Despite a rainy day, more than 200 people combined their art and their energy to foster peace and reject violence.
The vibrant Summer of Peace All City Parade kicked off at Washington Park, with residents, youth and participants from various community organizations holding signs and guiding colorful floats as they marched north on Sherman Boulevard to Sherman Park.
Summer of Peace 365 is a year-round peace arts program, founded in 2002 by Tanya Cromartie-Byrd and Fidel Verdin. The program provides a platform for young people to create and share principles of non-violence, racial justice and civic responsibility. In its 11th year, the program started as a grassroots response to the war in Afghanistan, Verdin said.
“There was a climate of war and attitude of confrontation,” Verdin said. “We started this as a method of resistance for people who don’t want to be a part of that.”
Verdin said planning and organizing is no easy task, but the program and parade continue to gain momentum. “People didn’t understand because we weren’t part of a company or huge organization,” he added.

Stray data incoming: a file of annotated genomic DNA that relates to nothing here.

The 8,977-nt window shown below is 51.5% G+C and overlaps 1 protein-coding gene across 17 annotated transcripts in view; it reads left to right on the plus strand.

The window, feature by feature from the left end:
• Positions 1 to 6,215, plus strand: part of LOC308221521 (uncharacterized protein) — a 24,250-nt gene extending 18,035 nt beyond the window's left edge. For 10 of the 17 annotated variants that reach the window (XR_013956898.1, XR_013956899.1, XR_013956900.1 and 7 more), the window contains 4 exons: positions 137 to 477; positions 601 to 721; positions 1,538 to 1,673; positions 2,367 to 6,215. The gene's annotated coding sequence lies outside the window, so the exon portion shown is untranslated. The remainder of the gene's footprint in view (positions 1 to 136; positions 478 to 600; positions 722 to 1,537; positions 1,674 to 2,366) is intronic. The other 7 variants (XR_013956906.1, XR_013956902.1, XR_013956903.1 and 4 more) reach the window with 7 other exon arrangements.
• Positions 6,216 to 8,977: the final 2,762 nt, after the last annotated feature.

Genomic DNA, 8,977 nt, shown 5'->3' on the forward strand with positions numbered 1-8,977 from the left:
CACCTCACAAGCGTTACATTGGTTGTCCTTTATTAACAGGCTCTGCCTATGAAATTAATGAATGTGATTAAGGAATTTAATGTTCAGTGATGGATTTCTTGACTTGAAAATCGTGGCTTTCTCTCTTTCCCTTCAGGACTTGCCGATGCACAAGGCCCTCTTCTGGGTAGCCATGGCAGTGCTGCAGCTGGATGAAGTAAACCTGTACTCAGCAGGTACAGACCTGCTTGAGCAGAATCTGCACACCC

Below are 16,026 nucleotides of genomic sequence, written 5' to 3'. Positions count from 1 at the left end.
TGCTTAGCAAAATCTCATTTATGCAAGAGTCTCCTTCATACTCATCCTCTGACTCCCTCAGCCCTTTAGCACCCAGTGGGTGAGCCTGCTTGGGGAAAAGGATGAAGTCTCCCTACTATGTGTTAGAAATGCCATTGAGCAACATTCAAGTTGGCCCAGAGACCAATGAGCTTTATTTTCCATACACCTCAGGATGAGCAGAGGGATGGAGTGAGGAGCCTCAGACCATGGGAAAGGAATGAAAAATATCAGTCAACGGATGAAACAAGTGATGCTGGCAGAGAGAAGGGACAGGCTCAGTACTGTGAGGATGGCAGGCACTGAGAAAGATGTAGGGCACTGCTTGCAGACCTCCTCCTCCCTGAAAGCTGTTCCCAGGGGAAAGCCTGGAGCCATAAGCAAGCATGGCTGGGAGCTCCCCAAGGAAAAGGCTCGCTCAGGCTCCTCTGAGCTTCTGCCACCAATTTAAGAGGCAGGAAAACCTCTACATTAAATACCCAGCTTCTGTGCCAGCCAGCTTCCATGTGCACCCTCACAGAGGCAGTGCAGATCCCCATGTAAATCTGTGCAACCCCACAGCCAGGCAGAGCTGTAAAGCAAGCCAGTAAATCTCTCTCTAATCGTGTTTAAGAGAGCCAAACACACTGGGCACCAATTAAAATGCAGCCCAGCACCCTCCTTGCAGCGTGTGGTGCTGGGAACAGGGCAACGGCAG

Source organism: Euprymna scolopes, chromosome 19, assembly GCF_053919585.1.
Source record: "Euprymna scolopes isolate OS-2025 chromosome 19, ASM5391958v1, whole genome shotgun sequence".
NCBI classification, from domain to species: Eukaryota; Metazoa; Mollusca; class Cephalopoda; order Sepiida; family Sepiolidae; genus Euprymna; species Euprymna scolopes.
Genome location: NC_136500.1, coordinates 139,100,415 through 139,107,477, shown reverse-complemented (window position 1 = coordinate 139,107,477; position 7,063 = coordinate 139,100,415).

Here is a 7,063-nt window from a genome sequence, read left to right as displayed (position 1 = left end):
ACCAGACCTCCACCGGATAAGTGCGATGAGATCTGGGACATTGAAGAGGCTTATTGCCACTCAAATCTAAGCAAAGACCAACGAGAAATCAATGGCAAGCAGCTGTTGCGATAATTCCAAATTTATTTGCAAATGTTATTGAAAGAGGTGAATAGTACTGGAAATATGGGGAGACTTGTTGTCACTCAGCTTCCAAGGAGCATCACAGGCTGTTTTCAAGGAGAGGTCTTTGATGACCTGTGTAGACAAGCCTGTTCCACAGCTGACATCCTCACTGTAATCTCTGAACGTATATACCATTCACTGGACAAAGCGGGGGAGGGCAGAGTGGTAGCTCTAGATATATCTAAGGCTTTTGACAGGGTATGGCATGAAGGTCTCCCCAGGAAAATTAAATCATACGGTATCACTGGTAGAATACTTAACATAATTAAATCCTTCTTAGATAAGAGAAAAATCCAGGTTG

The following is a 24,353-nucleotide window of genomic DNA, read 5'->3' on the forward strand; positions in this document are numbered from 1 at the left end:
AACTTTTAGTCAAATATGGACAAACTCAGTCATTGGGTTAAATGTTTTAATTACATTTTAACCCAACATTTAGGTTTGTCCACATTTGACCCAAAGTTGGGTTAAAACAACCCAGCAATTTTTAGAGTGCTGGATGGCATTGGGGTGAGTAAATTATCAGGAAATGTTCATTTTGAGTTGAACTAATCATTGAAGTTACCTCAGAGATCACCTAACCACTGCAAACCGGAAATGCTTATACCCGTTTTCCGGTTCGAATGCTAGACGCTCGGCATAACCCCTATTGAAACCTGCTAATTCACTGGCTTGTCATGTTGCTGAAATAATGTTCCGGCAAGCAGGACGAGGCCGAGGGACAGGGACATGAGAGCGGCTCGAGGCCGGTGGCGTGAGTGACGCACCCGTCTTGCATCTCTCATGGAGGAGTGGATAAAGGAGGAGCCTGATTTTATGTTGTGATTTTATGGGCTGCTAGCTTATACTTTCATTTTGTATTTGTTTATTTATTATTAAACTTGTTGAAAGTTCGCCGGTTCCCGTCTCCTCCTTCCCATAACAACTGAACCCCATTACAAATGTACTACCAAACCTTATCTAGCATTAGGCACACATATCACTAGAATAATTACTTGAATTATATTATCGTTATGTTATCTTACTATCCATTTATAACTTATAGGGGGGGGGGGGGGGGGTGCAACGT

Now, the event is larger than ever and has expanded to other cities. Chicago kicked off its Summer of Peace 365 series July 20 through a number of park events.
“We’ve started a phenomenon,” Verdin said. “The conversation is to counter the culture of violence by acknowledging and allowing the young people to express themselves through art.”
After the parade, participants gathered inside the Mary Ryan Boys & Girls Club for a rally. Dancers, musicians, entertainers and exhibits of youth projects carried the “no to violence” theme, with some speakers sharing the personal pain of losing a loved one to gun violence.
Mayor Tom Barrett appealed to the group for help. “I need your help in saying no to illegal guns and violence,” adding, “I get a sick feeling in my gut every time I get a phone call that someone has been murdered in Milwaukee.”
Verdin and the audience made a plea of their own.
“We need your help, too, mayor,” Verdin told Barrett. “We know the policy makers have the control to make things happen that can help our young people.”
Other participants included Sherman Park Neighborhood Association, Washington Park Partners, the Medical College of Wisconsin Violence Prevention Initiative, Running Rebels, True Skool, and many more.
“This is all part of our mission,” said Barbara Leigh, artistic producing director at MPT. “The arts are fundamental and we make sure to keep it in the neighborhood.”